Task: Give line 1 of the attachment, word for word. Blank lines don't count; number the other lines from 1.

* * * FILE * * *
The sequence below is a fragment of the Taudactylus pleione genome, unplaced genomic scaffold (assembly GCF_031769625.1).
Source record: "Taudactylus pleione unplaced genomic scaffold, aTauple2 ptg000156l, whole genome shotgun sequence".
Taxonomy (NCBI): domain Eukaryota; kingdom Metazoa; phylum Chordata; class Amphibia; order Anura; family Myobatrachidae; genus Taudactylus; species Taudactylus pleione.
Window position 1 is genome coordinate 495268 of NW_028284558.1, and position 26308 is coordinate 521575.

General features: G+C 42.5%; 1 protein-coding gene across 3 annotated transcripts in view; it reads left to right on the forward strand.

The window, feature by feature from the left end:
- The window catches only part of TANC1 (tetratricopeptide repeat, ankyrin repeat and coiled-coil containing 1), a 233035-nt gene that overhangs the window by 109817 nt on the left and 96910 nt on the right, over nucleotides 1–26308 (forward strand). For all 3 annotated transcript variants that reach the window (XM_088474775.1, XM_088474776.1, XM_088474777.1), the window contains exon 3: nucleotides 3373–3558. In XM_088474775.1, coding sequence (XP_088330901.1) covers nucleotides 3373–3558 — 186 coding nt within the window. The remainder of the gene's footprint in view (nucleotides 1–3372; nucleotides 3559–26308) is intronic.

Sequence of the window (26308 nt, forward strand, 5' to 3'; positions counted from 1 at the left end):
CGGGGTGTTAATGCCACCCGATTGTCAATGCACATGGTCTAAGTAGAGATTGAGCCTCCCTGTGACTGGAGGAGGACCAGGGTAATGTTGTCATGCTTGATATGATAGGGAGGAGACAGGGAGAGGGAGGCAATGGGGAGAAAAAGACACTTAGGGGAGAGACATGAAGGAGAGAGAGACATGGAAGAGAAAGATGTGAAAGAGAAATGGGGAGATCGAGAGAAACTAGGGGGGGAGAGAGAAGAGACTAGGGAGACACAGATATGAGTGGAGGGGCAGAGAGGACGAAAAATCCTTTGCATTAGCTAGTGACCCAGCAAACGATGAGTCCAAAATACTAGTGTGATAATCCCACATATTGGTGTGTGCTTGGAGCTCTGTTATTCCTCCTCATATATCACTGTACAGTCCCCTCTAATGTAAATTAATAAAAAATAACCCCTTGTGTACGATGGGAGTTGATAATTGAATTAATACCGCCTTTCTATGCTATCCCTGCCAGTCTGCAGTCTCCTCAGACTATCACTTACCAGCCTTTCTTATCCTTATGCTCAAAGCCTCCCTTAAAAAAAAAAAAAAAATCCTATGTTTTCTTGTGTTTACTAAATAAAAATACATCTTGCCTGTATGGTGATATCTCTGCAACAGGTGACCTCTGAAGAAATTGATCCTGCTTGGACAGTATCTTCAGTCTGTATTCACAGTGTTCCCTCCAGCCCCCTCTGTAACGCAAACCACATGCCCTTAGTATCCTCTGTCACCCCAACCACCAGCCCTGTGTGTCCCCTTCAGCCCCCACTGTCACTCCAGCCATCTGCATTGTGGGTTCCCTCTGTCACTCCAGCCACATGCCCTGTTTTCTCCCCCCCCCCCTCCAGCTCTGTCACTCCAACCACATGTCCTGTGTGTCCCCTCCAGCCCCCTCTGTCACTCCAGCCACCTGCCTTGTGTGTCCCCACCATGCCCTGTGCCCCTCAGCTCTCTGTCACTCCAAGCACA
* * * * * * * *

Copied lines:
The sequence below is a fragment of the Taudactylus pleione genome, unplaced genomic scaffold (assembly GCF_031769625.1).